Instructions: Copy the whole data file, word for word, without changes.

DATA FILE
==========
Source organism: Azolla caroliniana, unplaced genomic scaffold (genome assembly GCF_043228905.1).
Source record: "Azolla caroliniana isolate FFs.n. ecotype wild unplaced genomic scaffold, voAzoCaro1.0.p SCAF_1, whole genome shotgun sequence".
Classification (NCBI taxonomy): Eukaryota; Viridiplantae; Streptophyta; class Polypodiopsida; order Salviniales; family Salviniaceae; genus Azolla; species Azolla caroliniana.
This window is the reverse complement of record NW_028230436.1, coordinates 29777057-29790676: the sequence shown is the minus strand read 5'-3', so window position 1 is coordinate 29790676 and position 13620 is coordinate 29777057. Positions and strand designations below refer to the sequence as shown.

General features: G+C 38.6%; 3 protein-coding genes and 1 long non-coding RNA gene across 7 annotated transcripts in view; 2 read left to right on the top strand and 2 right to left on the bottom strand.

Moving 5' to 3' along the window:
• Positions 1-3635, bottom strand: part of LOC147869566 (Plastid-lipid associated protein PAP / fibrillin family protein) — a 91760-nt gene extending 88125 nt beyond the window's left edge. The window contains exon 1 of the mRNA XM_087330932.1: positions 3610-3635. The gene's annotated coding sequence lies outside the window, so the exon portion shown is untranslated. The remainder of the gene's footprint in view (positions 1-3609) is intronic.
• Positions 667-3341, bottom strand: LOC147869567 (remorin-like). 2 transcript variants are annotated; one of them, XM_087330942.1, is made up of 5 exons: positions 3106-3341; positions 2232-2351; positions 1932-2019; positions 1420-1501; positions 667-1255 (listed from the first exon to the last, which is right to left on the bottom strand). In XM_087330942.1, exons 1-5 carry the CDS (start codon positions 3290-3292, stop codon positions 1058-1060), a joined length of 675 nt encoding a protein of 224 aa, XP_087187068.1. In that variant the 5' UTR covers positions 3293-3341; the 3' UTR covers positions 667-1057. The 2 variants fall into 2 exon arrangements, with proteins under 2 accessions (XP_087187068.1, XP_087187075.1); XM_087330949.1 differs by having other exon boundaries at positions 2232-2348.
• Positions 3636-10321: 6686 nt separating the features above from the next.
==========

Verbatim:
Source organism: Azolla caroliniana, unplaced genomic scaffold (genome assembly GCF_043228905.1).
Source record: "Azolla caroliniana isolate FFs.n. ecotype wild unplaced genomic scaffold, voAzoCaro1.0.p SCAF_1, whole genome shotgun sequence".
Classification (NCBI taxonomy): Eukaryota; Viridiplantae; Streptophyta; class Polypodiopsida; order Salviniales; family Salviniaceae; genus Azolla; species Azolla caroliniana.
This window is the reverse complement of record NW_028230436.1, coordinates 29777057-29790676: the sequence shown is the minus strand read 5'-3', so window position 1 is coordinate 29790676 and position 13620 is coordinate 29777057. Positions and strand designations below refer to the sequence as shown.

General features: G+C 38.6%; 3 protein-coding genes and 1 long non-coding RNA gene across 7 annotated transcripts in view; 2 read left to right on the top strand and 2 right to left on the bottom strand.

Moving 5' to 3' along the window:
• Positions 1-3635, bottom strand: part of LOC147869566 (Plastid-lipid associated protein PAP / fibrillin family protein) — a 91760-nt gene extending 88125 nt beyond the window's left edge. The window contains exon 1 of the mRNA XM_087330932.1: positions 3610-3635. The gene's annotated coding sequence lies outside the window, so the exon portion shown is untranslated. The remainder of the gene's footprint in view (positions 1-3609) is intronic.
• Positions 667-3341, bottom strand: LOC147869567 (remorin-like). 2 transcript variants are annotated; one of them, XM_087330942.1, is made up of 5 exons: positions 3106-3341; positions 2232-2351; positions 1932-2019; positions 1420-1501; positions 667-1255 (listed from the first exon to the last, which is right to left on the bottom strand). In XM_087330942.1, exons 1-5 carry the CDS (start codon positions 3290-3292, stop codon positions 1058-1060), a joined length of 675 nt encoding a protein of 224 aa, XP_087187068.1. In that variant the 5' UTR covers positions 3293-3341; the 3' UTR covers positions 667-1057. The 2 variants fall into 2 exon arrangements, with proteins under 2 accessions (XP_087187068.1, XP_087187075.1); XM_087330949.1 differs by having other exon boundaries at positions 2232-2348.
• Positions 3636-10321: 6686 nt separating the features above from the next.